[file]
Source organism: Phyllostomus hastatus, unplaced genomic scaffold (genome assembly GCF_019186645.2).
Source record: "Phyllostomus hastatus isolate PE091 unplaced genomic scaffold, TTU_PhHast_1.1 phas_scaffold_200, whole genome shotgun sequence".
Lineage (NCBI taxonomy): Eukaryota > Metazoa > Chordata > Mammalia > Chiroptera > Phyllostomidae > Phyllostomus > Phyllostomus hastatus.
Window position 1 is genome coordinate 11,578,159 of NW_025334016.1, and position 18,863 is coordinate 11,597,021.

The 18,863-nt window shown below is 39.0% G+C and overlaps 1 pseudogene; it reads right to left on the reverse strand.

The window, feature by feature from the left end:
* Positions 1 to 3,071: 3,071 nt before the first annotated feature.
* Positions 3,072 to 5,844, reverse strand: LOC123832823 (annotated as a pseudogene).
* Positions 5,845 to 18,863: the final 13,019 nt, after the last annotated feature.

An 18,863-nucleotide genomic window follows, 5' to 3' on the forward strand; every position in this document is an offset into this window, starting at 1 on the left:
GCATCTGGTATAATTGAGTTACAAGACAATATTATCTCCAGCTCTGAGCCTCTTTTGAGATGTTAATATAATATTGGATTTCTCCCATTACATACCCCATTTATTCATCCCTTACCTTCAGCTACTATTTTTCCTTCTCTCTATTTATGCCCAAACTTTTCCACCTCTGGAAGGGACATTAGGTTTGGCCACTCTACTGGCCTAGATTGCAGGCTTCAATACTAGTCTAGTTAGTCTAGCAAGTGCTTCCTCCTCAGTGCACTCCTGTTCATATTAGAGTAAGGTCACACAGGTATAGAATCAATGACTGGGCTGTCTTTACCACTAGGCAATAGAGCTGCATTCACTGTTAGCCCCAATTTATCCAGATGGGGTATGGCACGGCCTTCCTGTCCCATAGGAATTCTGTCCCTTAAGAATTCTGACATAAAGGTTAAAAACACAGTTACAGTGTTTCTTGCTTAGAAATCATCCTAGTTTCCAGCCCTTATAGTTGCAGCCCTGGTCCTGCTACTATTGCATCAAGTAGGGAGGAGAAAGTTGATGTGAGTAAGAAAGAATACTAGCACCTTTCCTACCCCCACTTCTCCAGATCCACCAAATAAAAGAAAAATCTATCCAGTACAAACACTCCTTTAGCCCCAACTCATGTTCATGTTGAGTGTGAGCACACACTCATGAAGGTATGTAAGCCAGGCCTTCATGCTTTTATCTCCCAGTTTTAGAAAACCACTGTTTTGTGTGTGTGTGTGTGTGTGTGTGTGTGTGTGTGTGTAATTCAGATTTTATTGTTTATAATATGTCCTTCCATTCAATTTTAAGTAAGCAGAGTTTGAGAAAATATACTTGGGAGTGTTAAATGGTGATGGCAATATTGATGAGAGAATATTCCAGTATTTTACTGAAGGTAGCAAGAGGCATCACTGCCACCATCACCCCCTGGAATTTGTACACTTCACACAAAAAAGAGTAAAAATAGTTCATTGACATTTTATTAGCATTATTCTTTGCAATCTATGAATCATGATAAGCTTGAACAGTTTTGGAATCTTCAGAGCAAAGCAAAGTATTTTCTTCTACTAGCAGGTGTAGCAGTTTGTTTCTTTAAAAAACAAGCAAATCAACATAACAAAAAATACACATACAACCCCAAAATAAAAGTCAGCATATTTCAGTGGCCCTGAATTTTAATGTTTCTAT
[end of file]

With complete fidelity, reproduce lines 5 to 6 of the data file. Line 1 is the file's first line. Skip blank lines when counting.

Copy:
The 18,863-nt window shown below is 39.0% G+C and overlaps 1 pseudogene; it reads right to left on the reverse strand.

The window, feature by feature from the left end: